I really like how the eyeball thingies turned out. Drill some holes for the eyeball inlay, chop some eye patterns with a gouge (eyeballed, of course), and more eyeballing of the little crosses with my chip carving knife.
The only thing not eyeballed was the location of the eyeballs. I used dividers for those.
Some hide glue and 3mm bamboo skewers made the inlay. This would have taken forever if I had decided to make my own dowels with a dowel plate. Greg, you are my hero for this idea.
I have no idea what the purpose of most of these tiles will be in the game, but they sure do look cool!
After all that was done, before I cleaned anything up, I cut out a little stencil in some scrap cardboard and spray painted the rosettes.
Red and blue rosettes.
My next step was a bit of a risk. I had an idea, and hadn't heard of anyone else's experience with it. I wanted the lines I carved to pop out, so I thought Greg's method of Kohlrosing would be a good idea. The only thing I happened to have around that I could think of was black shoe polish.

I went with it.
I learned spit-shining in the Army.
Here's what I did: I brushed it on, trying at first to only blacken the raised panels on my board. There was plenty of parts where I went over, so I just went with it.  I was careful to get black in every little nook and cranny so it would show up later.
Don't worry, I'm not done yet.
Once that was all done, I let it sit for ten minutes or so, then I used the boot brush. No idea why, I guess old Army habits die hard.

Now it is time to clean it up. I sharpened my smoothing plane and set it for extremely light cuts. I didn't want to plane my newly blackened lines away, only to have to re-carve, re-blacken, and re-plane-them-away again.
Cleaning up the shoe polish.
Many of the inlays were still a bit proud after having cut them with a flush cut saw. Once they were all leveled, I start taking shavings off of the panels, one by one the best I can.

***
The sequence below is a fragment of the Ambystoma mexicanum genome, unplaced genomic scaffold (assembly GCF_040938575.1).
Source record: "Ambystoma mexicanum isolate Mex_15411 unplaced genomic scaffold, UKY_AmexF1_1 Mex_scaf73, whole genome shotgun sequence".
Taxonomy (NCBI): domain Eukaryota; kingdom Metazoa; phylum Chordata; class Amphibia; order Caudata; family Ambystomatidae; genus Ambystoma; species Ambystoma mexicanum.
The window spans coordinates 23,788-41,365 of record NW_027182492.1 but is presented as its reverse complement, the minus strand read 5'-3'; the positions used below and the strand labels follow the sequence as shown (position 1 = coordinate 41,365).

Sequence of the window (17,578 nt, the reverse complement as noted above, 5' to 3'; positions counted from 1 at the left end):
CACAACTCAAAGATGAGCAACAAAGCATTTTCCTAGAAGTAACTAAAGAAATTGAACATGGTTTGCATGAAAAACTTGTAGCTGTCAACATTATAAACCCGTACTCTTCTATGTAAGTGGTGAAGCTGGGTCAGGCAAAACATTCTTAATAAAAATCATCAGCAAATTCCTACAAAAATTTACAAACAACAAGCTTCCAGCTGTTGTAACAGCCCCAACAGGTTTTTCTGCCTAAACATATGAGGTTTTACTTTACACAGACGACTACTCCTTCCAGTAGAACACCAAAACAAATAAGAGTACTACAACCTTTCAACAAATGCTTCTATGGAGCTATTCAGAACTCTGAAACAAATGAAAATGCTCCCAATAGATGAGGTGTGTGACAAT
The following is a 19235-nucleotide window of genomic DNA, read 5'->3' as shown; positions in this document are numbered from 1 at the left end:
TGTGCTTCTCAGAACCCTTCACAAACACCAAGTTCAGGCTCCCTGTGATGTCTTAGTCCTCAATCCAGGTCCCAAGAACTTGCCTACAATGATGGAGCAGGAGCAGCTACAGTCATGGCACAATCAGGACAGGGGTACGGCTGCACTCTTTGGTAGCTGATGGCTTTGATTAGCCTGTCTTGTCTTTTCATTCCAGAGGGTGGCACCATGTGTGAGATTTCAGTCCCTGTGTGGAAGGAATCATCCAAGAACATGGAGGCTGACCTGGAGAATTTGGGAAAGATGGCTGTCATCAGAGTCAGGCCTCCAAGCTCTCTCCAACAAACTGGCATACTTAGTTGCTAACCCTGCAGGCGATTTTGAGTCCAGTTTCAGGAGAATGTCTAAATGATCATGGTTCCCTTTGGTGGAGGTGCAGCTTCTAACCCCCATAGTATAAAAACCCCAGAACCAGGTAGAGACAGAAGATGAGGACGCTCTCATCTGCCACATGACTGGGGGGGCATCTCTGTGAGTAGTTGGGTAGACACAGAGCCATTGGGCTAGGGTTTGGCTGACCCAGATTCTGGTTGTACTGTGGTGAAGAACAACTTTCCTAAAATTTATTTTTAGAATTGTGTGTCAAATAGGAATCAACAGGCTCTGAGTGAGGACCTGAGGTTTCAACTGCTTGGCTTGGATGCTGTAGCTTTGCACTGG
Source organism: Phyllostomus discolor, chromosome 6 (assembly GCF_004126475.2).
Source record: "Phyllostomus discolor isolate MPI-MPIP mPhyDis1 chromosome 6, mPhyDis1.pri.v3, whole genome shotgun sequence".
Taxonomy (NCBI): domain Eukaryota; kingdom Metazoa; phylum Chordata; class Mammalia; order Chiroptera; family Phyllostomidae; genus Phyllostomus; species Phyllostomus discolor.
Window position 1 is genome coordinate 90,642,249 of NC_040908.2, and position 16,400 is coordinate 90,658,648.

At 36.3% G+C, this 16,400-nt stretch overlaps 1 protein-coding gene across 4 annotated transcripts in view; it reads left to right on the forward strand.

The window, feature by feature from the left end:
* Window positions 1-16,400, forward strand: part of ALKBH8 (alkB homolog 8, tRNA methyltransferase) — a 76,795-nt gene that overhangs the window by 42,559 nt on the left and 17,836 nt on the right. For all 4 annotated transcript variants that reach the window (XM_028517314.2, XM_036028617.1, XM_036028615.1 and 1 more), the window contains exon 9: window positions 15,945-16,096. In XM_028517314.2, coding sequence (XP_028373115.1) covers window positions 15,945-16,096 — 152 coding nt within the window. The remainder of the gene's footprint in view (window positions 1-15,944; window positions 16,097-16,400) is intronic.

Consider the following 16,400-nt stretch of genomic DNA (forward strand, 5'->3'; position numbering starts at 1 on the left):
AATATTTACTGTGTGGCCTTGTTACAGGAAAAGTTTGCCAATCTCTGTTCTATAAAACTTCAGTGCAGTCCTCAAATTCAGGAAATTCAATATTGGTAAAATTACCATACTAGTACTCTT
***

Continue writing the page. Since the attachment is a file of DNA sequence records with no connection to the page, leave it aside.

This didn't turn out perfect, but I like the effect.

After this was done, I treated it to a coat of my super-secret-home-refined linseed oil.
I like this effect.
The black shoe polish does indeed accentuate the lines I carved. Plus, it gives an air of age to the game board. I like it.

Not quite complete, but I do have some functional dice.


 If I build another one of these, there are some things I really like, and some things I'd do differently.
  • It might be a good idea to do the carving before planing and sawing away the grooves. There was some blowout in a few spaces because there was nothing to support the fragile edges when chopping a decorative line near the edge. Or not. Perhaps a backing piece would be a better idea.
  • The shoe polish was a great idea. But, it gets in the grooves no matter what. Go with it, or mask it. But with a wood like this, the black will stay in the pores of the wood.
  • Try to complete the next one in less than nine months.
  • Cutting the rosettes with a gouge was a masterstroke: I never could have achieved such uniformity with a carving knife. Maybe others could.

Next I'll have to come up with a plan for the game pieces. Stay tuned!

If (like me) you've forgotten all about this project and want to read all the posts about how I got to this point, they are all here.